December 3, 2020

A Priest Who Left the Church for Love

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They wanted to marry. But he’d taken a vow of celibacy.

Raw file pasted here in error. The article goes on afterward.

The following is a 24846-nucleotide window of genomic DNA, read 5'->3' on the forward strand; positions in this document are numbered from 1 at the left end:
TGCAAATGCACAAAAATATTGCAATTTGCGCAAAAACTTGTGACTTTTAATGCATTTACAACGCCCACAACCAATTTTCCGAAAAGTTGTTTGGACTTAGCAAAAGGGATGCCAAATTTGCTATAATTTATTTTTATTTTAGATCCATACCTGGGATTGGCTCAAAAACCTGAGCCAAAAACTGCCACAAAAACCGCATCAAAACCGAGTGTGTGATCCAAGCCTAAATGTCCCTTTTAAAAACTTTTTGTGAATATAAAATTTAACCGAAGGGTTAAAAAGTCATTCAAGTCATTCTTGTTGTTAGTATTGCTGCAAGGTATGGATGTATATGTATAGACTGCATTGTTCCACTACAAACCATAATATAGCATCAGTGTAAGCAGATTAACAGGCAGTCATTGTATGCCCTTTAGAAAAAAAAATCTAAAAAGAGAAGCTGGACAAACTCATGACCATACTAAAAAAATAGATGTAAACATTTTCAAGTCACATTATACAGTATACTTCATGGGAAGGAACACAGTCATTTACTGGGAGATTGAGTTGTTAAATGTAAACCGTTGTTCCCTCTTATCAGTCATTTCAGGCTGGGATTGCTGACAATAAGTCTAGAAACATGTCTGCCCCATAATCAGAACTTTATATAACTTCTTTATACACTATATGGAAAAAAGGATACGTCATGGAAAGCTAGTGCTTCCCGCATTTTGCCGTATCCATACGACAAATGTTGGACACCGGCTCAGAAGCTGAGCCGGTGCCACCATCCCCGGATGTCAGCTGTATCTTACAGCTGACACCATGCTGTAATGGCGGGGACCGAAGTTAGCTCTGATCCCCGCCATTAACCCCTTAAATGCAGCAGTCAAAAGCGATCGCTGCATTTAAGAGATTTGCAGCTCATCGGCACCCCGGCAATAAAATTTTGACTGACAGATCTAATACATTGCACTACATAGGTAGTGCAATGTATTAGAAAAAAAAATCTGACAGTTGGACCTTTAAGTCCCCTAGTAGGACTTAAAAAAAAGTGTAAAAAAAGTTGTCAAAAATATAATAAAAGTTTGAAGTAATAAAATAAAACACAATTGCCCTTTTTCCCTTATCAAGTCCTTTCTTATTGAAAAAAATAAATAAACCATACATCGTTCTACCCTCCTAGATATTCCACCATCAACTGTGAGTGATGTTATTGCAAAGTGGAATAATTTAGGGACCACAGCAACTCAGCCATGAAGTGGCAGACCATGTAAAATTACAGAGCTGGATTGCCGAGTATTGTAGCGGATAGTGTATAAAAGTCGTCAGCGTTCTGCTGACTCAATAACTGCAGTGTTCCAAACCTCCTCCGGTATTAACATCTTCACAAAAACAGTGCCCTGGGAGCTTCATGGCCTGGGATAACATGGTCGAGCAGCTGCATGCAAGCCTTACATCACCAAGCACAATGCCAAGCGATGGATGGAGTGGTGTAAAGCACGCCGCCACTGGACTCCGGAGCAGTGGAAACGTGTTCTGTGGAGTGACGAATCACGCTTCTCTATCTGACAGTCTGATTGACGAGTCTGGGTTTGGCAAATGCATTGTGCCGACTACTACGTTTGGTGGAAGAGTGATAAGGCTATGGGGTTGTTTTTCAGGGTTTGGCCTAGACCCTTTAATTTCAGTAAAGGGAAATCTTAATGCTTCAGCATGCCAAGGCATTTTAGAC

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The Spiritual Exercises

The story of a priest who left the Catholic Church for love.